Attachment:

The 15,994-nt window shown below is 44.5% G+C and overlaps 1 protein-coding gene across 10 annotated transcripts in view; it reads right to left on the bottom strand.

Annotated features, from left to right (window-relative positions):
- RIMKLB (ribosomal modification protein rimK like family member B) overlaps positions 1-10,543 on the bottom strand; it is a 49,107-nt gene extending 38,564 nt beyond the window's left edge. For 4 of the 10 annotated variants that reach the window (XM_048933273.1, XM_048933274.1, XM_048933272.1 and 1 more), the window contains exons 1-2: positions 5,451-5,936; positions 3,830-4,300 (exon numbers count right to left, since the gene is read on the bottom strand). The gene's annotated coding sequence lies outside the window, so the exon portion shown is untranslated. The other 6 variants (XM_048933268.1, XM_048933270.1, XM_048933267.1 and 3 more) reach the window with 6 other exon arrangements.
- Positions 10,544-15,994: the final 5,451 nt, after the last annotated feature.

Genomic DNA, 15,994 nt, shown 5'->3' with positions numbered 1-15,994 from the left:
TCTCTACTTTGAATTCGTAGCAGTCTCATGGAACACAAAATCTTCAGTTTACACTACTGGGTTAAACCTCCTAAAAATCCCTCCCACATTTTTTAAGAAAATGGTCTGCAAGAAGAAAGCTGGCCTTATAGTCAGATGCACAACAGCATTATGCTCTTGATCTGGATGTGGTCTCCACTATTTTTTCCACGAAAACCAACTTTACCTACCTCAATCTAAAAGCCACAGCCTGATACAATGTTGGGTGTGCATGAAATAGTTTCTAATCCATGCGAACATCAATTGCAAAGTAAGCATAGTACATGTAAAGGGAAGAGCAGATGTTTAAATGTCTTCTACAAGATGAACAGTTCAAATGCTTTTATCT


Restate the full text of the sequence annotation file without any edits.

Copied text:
The 15,994-nt window shown below is 44.5% G+C and overlaps 1 protein-coding gene across 10 annotated transcripts in view; it reads right to left on the bottom strand.

Annotated features, from left to right (window-relative positions):
- RIMKLB (ribosomal modification protein rimK like family member B) overlaps positions 1-10,543 on the bottom strand; it is a 49,107-nt gene extending 38,564 nt beyond the window's left edge. For 4 of the 10 annotated variants that reach the window (XM_048933273.1, XM_048933274.1, XM_048933272.1 and 1 more), the window contains exons 1-2: positions 5,451-5,936; positions 3,830-4,300 (exon numbers count right to left, since the gene is read on the bottom strand). The gene's annotated coding sequence lies outside the window, so the exon portion shown is untranslated. The other 6 variants (XM_048933268.1, XM_048933270.1, XM_048933267.1 and 3 more) reach the window with 6 other exon arrangements.
- Positions 10,544-15,994: the final 5,451 nt, after the last annotated feature.

Genomic DNA, 15,994 nt, shown 5'->3' with positions numbered 1-15,994 from the left:
TCTCTACTTTGAATTCGTAGCAGTCTCATGGAACACAAAATCTTCAGTTTACACTACTGGGTTAAACCTCCTAAAAATCCCTCCCACATTTTTTAAGAAAATGGTCTGCAAGAAGAAAGCTGGCCTTATAGTCAGATGCACAACAGCATTATGCTCTTGATCTGGATGTGGTCTCCACTATTTTTTCCACGAAAACCAACTTTACCTACCTCAATCTAAAAGCCACAGCCTGATACAATGTTGGGTGTGCATGAAATAGTTTCTAATCCATGCGAACATCAATTGCAAAGTAAGCATAGTACATGTAAAGGGAAGAGCAGATGTTTAAATGTCTTCTACAAGATGAACAGTTCAAATGCTTTTATCT